the I80 corridor (Golden Gate Bridge to Sacramento to Northern
Sierra Nevada). Confidence is moderate to high that the heaviest
rain will fall somewhere in this zone.

Forecast precipitation values have been wildly varying run to run
and model to model, so confidence is not as high on exact storm
total precipitation values. That said, the afternoon forecast
package has been built around the most likely scenario previously
discussed. Given that scenario, here are how the forecast values
have played out, from least to most. Inland San Benito/Monterey
county will be rain shadowed by the Big Sur range, 1.0-2.5". Santa
Clara Valley, partially rain shadowed, 1.5-3.0". Inland East Bay,
2.5-4.0". Inland North Bay and San Francisco Bay Shorelines,
3.0-5.0", locally higher if main intense rainfall band stalls
aloft here. Big Sur and East Bay peaks and ranges, 4.0-6.0".
Coastal North Bay 5.0-9.0". Coastal Santa Cruz and San Mateo
ridges, 5.0-10.0, locally higher if main intense rainfall band
stalls aloft here. Depending on how far north of south the main
intense rainfall band wobbles over the next 24-36 hours, one or
more of these locations could see locally higher or lower amounts.
A flood watch is in effect for all areas in anticipated of this
excessive rainfall through the coming days.

In addition to these heavy rains, this system will also generate
strong southerly winds through the duration of the event. The
strongest winds are anticipated to arrive Monday afternoon into
evening, before tapering off overnight into Tuesday. A wind
advisory is effect for all areas tonight into early Monday, with a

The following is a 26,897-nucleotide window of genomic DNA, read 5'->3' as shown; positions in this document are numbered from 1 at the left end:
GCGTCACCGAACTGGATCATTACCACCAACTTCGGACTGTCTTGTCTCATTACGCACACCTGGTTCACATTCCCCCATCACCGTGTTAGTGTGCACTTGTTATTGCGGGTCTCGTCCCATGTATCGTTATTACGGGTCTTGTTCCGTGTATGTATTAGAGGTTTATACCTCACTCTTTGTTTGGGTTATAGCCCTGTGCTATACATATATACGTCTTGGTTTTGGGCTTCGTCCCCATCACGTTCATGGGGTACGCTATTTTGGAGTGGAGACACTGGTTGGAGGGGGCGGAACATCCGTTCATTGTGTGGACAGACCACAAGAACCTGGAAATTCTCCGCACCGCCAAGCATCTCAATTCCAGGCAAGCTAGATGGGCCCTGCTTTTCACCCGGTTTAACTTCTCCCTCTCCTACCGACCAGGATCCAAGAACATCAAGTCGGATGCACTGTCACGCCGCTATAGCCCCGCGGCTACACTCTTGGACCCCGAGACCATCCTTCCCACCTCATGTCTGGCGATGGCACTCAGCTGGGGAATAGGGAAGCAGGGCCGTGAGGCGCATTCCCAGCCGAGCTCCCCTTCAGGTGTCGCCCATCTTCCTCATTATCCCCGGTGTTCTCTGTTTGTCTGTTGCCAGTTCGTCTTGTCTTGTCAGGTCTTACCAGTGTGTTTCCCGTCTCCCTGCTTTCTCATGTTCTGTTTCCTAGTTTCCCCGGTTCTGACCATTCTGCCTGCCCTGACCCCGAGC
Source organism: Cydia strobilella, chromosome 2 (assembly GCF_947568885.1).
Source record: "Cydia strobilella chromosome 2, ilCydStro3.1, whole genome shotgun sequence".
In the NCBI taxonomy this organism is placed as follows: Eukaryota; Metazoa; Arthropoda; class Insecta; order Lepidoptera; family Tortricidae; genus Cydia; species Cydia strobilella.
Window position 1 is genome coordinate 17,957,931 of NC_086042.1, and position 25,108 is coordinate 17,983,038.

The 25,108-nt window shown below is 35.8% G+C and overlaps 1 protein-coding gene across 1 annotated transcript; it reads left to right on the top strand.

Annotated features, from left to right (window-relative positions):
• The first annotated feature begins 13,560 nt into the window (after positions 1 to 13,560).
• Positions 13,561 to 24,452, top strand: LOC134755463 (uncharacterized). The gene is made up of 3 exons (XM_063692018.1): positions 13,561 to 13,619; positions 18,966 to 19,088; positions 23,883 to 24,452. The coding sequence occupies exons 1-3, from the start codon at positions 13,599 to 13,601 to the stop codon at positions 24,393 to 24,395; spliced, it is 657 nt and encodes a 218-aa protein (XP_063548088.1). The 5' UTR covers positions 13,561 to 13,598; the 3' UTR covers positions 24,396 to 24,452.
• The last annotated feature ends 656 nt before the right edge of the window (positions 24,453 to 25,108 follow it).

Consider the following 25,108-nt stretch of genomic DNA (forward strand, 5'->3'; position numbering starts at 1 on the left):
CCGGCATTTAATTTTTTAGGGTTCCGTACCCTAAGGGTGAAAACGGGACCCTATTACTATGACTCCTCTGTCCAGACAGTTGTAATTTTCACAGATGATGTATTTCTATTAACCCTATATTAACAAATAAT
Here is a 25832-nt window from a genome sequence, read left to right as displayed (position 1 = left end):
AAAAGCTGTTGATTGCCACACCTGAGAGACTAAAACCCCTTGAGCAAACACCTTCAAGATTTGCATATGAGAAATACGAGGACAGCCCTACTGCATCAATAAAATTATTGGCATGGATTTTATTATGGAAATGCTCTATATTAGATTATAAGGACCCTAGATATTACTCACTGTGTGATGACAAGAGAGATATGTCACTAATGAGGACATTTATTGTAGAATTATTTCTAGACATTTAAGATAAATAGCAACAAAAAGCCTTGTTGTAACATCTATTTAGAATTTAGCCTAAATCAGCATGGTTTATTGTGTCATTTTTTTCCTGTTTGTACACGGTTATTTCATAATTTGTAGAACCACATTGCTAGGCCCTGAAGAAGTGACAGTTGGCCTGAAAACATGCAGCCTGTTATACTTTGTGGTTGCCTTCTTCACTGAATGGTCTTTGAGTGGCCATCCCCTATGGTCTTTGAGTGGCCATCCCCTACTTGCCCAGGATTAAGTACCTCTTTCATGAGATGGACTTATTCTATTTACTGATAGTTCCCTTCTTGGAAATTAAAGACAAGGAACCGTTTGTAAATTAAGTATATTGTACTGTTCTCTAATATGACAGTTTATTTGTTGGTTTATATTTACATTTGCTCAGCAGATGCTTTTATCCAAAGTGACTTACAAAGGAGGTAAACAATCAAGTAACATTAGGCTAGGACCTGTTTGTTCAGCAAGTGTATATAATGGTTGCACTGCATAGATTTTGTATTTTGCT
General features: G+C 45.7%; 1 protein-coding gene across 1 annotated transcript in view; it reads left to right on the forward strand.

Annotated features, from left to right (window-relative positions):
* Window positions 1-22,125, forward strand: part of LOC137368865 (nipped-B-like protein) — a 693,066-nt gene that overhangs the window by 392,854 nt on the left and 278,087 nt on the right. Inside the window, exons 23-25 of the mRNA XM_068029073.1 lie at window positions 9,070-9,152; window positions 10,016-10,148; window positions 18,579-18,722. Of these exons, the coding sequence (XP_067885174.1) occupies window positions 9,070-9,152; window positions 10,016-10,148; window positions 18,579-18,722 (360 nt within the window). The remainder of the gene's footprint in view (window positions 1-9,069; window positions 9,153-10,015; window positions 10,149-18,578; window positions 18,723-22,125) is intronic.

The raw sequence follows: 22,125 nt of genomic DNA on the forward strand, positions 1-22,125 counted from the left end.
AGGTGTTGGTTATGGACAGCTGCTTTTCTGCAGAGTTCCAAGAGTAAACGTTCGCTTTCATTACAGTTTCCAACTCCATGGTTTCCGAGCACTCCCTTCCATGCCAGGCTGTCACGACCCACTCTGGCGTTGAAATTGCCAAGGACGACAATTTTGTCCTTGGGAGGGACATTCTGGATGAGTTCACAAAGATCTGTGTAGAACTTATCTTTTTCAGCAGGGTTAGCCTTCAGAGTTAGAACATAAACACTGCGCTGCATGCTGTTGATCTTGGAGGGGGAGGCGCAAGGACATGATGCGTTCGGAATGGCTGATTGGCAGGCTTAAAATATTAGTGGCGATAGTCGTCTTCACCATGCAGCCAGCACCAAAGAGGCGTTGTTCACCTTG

high wind warning in effect for most coastal and higher elevation
locations by Monday afternoon. The strongest winds from this
system are NOT expected to be as strong as our last windy system
on Friday.

Given the wet antecedent conditions from weeks of wet weather,
and the anticipated heavy rainfall and accompany wind forecast,
except to see widespread impacts in various forms. Excessive
rainfall falling on already saturated soils will runoff moreso
than be absorbed, which will lead to widespread areal flooding
from pooling of water in low lying areas, and rapid rises on
creeks, streams, and rivers. These saturated soils will also
respond to the additional rain in the form of rock, mud, or
landslides, especially in steeper terrain. These slides could
block, damage, or destroy roadways. Furthermore, even if the winds
are not as strong as the last system, they will be sufficient to
knock over additional weakened trees who are rooted in saturated
soils, which could lead to power outages, blocked roadways, or
blocked drainages. Be sure to plan ahead if travel is necessary
and check the latest road conditions available from CalTrans
websites. Turn around, don`t drown, flooded areas can be
deceptively deep.

The core of the upper low associated with this feature will shift